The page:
In many of the initial letters to groups included in the archive, Mario introduces his learners to the idea of the correspondence, explaining the rationale for the letter-writing, which although it is a familiar human activity (whether by email, SMS messaging or traditional snail mail), is also a rather unconventional means of communication between teacher and learner. Two pieces in the archive, “Letter Writing in Class” (ELT Review 1991) and “Letter Writing in the Classroom and humanistic teaching” (IH Journal 2001), discuss the benefits (and some of the pitfalls) of the practice. The letter-writing approach also formed the basis for a book, Letters (1996), co-written by Marion, Nicky Burbidge, Peta Gray and Sheila Levy, which appeared in the OUP Resource Books for Teachers series. The introduction to that book, which appears to have been jointly composed but bears strong traces of Mario’s voice, and the foreword by Alan Maley, the series editor, provide further insights into the practice of teachers striking up a personal correspondence with their students.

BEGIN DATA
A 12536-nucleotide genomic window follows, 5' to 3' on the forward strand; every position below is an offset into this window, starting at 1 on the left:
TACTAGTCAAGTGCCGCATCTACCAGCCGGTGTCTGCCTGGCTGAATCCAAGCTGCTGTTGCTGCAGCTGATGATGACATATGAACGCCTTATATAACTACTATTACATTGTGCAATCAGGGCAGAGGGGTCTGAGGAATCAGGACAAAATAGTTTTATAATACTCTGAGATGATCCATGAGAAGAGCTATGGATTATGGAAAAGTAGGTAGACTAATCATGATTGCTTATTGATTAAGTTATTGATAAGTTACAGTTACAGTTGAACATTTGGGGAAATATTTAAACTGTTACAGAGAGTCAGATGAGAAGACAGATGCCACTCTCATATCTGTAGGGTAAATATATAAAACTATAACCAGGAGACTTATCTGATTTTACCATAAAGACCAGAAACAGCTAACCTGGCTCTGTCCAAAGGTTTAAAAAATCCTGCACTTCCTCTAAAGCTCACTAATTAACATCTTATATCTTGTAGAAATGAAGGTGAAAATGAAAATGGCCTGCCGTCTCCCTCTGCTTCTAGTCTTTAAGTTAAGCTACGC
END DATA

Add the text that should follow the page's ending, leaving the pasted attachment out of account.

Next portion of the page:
The book first introduces the letter as a written genre, focusing on both personal and formal letters. This is followed by a set of activities for using letters in various ways: using them intact, changing them, and making use of them as springboards for other activities. The rest of the book is devoted to ‘Letters across the classroom’ and ‘Letters out from the class’, which together amount to the letter-based methodology that underpins the many examples of letters included in the archive. Characteristically and in keeping with the ‘resource book’ format, this methodology is conveyed by Mario and his co-authors through exemplary activities rather than an explanatory essay about the virtues of letter-writing with students. But the key principles of taking a serious interest in learners as persons, and the teacher being honest about their own personal history and emotional response to classroom events and group dynamics, can clearly be seen in these activities.

Even though it has only been possible to include the teacher’s side of Mario’s correspondence with his learners, the letters presented here provide a uniquely privileged insight into how the exchanges worked in practice.